“After weeks of arguing, Republicans and Democrats on Capitol Hill began negotiations yesterday on a possible budget agreement that would slash federal spending by as much as $33 billion and avert a government shutdown,” the Washington Post reports. “‘We’re all working off the same number now,’ Vice President Joe Biden told reporters after meeting with Senate Democratic leaders at the Capitol yesterday evening. ‘Obviously, there’s a difference in the composition of that number — what’s included, what’s not included. It’s going to be a thorough negotiation.’” And there’s this fact: “If approved, the deal would be the largest single-year budget cut in US history.”
“The White House and congressional Republicans edged closer to a budget deal Wednesday, as House and Senate Appropriations staff resumed negotiations at the direction of Speaker John Boehner (R-Ohio),” The Hill adds. “A source familiar with the talks said members of the Senate and House Appropriations panels are working toward a target of $33 billion in spending cuts. The $33 billion goal splits the difference between $30 billion in cuts Senate Democrats have proposed and $36 billion in cuts Boehner suggested in talks with White House officials, according to the source.”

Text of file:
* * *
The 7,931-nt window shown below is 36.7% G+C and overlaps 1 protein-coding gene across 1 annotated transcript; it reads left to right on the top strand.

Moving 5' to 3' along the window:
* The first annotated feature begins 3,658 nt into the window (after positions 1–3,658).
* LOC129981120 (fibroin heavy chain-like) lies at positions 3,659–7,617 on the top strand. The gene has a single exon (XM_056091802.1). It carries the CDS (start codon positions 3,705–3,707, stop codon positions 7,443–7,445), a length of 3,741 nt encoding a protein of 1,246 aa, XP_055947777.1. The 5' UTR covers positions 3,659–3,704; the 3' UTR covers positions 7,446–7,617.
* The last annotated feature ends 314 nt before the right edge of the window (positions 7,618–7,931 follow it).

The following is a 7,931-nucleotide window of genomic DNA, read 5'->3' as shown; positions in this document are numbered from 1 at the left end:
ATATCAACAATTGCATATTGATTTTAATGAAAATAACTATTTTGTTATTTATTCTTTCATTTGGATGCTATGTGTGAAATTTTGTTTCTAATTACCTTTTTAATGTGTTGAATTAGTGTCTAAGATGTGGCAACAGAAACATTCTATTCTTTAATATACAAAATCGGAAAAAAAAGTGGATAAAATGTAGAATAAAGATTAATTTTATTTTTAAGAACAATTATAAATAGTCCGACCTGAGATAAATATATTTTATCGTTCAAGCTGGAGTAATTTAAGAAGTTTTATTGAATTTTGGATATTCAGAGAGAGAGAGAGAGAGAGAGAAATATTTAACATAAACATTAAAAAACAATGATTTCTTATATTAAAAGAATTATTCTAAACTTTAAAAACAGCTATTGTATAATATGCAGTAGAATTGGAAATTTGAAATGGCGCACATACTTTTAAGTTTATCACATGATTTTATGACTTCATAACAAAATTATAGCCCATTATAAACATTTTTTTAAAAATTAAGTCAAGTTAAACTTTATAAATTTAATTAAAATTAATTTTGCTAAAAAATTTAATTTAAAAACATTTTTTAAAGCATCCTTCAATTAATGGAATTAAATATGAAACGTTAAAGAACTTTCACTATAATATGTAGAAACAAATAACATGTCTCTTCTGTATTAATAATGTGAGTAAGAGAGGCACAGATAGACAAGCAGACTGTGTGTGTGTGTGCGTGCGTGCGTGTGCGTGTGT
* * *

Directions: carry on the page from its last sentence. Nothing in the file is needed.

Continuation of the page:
“Senate Democrats are discussing plans to introduce tax policy changes that they say would raise federal revenues and broaden the budget debate beyond discretionary spending cuts,” The Hill reports, adding, “Democrats want to take the offensive and propose higher tax rates for millionaires, companies that move factories overseas and wealthy people who make charitable contributions.”
“House Budget Committee Chairman Paul Ryan (R-Wis.) will largely give Social Security a pass in his highly anticipated budget while proposing a significant overhaul of Medicare and Medicaid, according to sources briefed on the plan,” The Hill reports.
ACORN, NPR, what’s next? AARP, apparently. “Republicans have launched an assault on AARP, which joins a growing list of groups supportive of the Democrats’ agenda that are being targeted by conservatives,” Roll Call reports.
“Over fierce Democratic opposition, the House on Wednesday approved a bill to reestablish a school-choice voucher system for Washington, D.C., residents,” The Hill reports.